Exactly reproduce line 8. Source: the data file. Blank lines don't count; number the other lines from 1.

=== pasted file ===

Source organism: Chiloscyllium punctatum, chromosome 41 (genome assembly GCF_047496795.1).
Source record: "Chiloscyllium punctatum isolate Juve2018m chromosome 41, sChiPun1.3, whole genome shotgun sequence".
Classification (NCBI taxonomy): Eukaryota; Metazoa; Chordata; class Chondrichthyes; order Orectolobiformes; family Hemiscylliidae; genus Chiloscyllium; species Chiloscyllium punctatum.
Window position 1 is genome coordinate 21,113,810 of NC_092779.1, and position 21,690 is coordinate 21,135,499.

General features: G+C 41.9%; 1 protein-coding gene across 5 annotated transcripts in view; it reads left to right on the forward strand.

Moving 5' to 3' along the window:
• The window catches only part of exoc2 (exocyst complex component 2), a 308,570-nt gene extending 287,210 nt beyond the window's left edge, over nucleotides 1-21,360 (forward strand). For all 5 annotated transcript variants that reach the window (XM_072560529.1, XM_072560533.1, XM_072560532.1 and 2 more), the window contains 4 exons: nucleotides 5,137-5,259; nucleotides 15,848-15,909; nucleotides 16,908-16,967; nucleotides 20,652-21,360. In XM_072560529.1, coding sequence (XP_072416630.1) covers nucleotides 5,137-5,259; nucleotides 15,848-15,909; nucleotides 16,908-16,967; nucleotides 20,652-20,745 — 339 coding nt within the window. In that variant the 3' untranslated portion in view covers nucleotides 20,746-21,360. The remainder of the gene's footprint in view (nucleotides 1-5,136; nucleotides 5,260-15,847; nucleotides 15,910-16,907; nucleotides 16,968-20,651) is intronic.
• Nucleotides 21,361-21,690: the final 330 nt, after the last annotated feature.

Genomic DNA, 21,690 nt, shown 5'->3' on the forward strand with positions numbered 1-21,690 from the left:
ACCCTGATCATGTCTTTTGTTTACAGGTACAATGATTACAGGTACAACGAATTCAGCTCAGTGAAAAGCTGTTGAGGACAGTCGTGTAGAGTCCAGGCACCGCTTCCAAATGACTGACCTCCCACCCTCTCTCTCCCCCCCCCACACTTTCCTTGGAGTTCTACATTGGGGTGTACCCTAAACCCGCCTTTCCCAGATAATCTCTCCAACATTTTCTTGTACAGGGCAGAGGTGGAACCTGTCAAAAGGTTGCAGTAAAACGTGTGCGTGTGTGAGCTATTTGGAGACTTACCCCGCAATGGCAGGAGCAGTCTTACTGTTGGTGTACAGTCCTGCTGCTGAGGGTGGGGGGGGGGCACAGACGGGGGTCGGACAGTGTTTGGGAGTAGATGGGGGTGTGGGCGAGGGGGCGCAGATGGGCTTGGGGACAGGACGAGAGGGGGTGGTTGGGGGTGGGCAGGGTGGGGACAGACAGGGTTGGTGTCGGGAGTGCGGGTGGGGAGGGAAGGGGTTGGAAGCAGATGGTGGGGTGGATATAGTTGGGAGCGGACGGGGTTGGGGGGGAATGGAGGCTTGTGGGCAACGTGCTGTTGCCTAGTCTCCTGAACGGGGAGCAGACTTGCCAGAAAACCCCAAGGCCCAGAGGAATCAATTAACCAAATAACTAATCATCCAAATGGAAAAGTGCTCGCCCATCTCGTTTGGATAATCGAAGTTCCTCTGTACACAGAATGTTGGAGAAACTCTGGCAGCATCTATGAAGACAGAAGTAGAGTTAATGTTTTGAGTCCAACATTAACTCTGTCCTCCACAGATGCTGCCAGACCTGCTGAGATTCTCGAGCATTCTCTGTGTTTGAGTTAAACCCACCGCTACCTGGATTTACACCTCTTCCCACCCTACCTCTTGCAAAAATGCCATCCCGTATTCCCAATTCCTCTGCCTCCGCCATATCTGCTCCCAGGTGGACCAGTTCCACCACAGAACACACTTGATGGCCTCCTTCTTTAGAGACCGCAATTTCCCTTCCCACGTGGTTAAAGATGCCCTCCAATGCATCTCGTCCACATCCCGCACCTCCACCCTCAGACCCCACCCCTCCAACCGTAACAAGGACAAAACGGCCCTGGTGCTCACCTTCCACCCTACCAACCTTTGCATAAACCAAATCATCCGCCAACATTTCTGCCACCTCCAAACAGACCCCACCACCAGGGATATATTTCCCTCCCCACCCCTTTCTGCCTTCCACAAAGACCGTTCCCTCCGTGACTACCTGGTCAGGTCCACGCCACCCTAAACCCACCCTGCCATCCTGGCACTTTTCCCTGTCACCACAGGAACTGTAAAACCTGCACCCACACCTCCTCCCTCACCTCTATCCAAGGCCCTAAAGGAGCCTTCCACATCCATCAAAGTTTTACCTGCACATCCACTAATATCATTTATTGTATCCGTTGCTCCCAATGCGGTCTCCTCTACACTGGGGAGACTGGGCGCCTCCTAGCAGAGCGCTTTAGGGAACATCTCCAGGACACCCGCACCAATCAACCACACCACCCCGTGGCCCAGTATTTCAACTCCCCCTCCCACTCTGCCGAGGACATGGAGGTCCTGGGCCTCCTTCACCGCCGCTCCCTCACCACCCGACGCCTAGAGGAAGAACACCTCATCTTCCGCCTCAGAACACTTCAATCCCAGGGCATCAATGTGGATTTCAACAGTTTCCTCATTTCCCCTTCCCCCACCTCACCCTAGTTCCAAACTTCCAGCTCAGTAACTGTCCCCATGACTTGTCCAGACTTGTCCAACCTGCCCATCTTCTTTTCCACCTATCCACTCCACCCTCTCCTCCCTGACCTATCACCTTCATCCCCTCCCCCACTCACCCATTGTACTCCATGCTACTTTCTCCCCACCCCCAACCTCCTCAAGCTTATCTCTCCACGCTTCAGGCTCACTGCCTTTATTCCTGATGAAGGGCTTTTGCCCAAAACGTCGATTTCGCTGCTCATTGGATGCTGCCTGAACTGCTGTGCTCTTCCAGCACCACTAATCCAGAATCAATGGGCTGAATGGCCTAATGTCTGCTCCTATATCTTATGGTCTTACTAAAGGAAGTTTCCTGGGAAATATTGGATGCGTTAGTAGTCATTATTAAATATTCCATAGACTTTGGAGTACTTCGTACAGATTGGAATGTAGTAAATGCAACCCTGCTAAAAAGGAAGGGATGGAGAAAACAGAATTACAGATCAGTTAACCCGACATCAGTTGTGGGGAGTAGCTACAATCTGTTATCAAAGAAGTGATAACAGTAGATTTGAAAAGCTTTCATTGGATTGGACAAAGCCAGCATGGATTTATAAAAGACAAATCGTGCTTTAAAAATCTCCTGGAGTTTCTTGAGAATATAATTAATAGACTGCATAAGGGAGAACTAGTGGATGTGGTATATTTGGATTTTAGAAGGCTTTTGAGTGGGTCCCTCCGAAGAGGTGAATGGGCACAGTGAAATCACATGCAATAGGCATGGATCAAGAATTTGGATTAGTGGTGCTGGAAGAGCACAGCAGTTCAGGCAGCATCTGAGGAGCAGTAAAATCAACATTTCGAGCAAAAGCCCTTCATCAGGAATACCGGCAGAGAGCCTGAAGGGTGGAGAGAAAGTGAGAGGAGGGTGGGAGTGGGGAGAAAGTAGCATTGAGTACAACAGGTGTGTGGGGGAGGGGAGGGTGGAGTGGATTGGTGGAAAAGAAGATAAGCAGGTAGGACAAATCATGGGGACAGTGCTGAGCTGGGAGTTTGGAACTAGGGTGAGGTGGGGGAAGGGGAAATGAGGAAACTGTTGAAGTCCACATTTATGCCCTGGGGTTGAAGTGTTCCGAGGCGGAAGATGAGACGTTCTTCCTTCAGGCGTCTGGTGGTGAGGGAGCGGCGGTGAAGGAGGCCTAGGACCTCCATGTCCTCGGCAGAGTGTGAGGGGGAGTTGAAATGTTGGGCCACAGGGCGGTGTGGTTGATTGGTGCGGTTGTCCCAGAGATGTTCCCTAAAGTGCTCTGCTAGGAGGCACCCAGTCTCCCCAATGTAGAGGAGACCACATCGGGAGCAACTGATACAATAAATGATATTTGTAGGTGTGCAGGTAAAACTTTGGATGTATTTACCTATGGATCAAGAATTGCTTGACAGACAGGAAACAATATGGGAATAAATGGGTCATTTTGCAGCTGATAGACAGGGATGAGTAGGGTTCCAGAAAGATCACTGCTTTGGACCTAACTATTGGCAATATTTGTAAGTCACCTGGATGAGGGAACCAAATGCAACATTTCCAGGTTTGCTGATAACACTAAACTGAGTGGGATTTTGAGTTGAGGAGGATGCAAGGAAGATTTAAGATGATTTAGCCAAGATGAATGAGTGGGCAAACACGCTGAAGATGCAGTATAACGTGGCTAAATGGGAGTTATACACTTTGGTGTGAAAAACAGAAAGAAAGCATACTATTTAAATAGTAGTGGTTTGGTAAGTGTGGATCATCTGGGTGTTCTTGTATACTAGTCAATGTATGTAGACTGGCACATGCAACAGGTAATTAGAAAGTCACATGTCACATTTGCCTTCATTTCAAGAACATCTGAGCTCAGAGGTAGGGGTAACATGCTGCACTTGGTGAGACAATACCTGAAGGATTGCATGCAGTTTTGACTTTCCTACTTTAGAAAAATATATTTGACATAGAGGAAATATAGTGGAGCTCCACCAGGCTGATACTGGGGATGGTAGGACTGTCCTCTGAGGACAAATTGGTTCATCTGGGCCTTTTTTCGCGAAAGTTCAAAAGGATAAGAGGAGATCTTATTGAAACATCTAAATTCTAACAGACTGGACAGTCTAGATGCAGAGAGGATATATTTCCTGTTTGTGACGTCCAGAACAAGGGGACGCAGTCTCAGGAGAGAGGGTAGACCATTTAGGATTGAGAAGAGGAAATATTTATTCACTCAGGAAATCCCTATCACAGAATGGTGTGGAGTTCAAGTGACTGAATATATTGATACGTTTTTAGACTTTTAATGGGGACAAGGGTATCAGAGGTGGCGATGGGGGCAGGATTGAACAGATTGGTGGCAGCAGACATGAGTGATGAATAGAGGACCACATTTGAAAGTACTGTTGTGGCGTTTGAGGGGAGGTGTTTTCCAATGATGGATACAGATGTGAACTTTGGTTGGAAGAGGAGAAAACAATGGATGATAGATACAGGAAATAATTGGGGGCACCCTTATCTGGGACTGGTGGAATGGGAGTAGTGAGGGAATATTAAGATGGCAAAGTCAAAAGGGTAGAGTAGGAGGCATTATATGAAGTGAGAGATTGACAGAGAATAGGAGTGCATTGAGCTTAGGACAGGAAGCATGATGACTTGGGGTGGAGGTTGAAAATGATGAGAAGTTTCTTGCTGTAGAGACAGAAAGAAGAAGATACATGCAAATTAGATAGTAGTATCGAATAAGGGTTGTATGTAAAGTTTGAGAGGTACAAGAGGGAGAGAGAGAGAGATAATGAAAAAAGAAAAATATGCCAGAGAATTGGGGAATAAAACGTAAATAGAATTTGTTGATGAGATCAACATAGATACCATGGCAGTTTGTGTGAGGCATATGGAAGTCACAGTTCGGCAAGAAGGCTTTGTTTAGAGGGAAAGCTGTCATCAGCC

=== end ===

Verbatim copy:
• Nucleotides 21,361-21,690: the final 330 nt, after the last annotated feature.